Gardens Along Ireland’s Wild Atlantic Way

by Editor

Ireland’s Wild Atlantic Way is some 1,500 miles of scenic west coast landscape. Contrasting the rugged mountains are two of its most famous examples of the ordered splendor of Victorian walled gardens. Both were built in the late 1800s as part of private lakeside residences, and today are located in or just outside national parks.

The 27-acre Glenveagh Castle Gardens sits inside Ireland’s second largest national park, Glenveagh National Park, in the northwest part of County Donegal. The 6-acre Kylemore Abbey and Victorian Walled Garden is adjacent to Connemara National Park, in County Galway, and is part of a 1,000-acre estate.

Kylemore Abbey and Victorian Walled Garden

As soon as you step through the teal-painted wood doors of Kylemore Abbey’s Victorian Walled Garden, you’re horticulturally transported back to the Victorian era. As a Heritage Garden, Kylemore displays only plant varieties introduced to Ireland before 1901.

Ireland's gardens

Kylemore gardens / Monica Cardoza

Against the backdrop of the wild Connemara mountains are circular, square, and curved beds filled with flowers laid out in Victorian patterns. An example is an outer ring of dark-blue lobelia enclosing an inner planting of complementary colors. Espaliered apple and pear trees absorb the heat retained in the high garden walls made of Scottish red brick and Irish granite.

Ireland's gardens

Kylemore gardens / Monica Cardoza

One of the last walled gardens built during the Victorian period in Ireland, Kylemore’s walled gardens were so advanced for the time it was compared to Kew Gardens in London. Remnants of the lime kiln used to heat the estate’s 21 glasshouses stand in contrast to the two restored glasshouses and the head gardener’s house. The gardener’s house is open for self-guided tours and reflects the owner’s respect for this important staff member.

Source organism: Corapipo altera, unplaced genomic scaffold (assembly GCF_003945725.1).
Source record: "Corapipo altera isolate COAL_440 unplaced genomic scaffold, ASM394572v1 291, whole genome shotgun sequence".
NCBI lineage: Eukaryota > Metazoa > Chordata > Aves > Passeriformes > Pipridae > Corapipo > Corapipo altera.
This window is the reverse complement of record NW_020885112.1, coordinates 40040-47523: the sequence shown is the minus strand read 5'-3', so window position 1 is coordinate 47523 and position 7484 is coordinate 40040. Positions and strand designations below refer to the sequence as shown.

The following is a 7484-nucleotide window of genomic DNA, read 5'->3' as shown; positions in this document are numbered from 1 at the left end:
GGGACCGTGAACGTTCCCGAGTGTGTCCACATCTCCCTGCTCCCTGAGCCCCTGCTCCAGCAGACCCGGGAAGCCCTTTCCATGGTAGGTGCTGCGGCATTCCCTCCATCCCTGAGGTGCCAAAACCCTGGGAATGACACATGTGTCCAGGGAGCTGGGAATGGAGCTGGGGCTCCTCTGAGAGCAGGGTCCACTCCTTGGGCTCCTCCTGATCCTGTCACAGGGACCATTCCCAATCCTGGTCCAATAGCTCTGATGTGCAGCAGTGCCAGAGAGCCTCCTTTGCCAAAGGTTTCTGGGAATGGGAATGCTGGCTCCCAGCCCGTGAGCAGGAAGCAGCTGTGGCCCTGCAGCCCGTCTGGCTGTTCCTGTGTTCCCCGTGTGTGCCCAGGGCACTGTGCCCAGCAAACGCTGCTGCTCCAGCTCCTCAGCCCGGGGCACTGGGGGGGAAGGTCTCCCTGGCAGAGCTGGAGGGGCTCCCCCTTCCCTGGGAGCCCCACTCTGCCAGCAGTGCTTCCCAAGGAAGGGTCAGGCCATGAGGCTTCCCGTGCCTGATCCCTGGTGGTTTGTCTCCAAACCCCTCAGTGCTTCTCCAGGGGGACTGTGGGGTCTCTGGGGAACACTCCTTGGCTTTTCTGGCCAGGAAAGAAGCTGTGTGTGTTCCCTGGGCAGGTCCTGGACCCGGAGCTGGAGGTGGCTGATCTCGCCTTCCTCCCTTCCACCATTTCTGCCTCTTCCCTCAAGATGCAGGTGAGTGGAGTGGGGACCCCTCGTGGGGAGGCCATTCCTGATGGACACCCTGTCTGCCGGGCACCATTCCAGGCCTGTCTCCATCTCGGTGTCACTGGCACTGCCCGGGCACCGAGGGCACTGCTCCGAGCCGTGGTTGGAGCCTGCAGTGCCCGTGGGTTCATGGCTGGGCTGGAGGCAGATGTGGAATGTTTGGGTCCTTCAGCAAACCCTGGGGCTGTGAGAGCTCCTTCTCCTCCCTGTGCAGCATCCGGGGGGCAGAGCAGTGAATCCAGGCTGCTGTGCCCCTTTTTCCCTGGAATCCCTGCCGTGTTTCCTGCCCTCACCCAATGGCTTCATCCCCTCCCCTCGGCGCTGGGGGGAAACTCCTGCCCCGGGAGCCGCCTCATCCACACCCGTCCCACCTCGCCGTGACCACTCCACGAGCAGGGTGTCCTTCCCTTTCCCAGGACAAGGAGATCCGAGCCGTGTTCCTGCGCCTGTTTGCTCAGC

Leaving the flower garden, you enter a woodland planted with trees and ferns that provides a shady retreat. The trickling sound of a natural stream that bisects the walled garden calls you to cross over the small, teal bridge. Here you see spread out before you the vegetable and herb gardens, fruit trees, and rockery.

Ireland's gardens

Kylemore gardens / Monica Cardoza

Depending on the time of year, plants might include the broad bean ‘Bunyard’s Exhibition’ (Vicia faba) and ‘Red Drumhead’ cabbage (Brassica oleracea capitata), and ‘Black Tuscany’ (Brassica oleracea) and ‘Red Russian’ kale (Brassica napus). There is also cardoon (related to artichokes), salsify (a member of the dandelion family), and scorzonera (a root vegetable that supposedly tastes like oysters). Just outside the wall is the oak plantation where rows of young trees await planting around the estate.

Not to be missed is the self-guided tour of Kylemore Castle. Dating back to the late 1800s, the Gothic Revival castle is known for originating as a private family home before housing a monastery for Benedictine nuns since 1920. A shuttle bus runs between the castle and the walled gardens.